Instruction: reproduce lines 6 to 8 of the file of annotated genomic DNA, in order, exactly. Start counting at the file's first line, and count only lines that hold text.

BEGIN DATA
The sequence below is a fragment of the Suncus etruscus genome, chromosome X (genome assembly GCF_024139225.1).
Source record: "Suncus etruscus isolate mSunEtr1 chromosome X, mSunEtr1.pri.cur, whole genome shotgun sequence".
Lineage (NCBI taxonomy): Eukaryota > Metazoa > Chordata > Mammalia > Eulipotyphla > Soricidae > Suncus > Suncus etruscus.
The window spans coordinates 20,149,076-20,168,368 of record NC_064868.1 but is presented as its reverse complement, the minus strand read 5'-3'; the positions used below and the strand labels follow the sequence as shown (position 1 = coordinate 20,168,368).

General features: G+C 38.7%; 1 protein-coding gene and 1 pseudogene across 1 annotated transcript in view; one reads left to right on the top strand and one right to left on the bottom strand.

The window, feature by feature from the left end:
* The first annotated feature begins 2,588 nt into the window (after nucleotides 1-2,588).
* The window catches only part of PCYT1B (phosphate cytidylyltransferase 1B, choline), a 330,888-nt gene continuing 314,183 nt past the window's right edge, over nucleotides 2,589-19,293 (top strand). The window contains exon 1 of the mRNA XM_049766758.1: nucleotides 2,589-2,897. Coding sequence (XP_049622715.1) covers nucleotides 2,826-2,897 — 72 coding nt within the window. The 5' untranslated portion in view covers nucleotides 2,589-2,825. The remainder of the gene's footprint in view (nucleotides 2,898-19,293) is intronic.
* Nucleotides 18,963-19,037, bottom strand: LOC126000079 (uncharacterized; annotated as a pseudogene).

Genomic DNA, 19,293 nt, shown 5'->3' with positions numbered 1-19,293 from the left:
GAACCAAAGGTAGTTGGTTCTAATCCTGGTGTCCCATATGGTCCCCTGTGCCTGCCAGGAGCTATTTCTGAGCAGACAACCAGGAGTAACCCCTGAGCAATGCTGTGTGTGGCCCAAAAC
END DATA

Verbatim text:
The window, feature by feature from the left end:
* The first annotated feature begins 2,588 nt into the window (after nucleotides 1-2,588).
* The window catches only part of PCYT1B (phosphate cytidylyltransferase 1B, choline), a 330,888-nt gene continuing 314,183 nt past the window's right edge, over nucleotides 2,589-19,293 (top strand). The window contains exon 1 of the mRNA XM_049766758.1: nucleotides 2,589-2,897. Coding sequence (XP_049622715.1) covers nucleotides 2,826-2,897 — 72 coding nt within the window. The 5' untranslated portion in view covers nucleotides 2,589-2,825. The remainder of the gene's footprint in view (nucleotides 2,898-19,293) is intronic.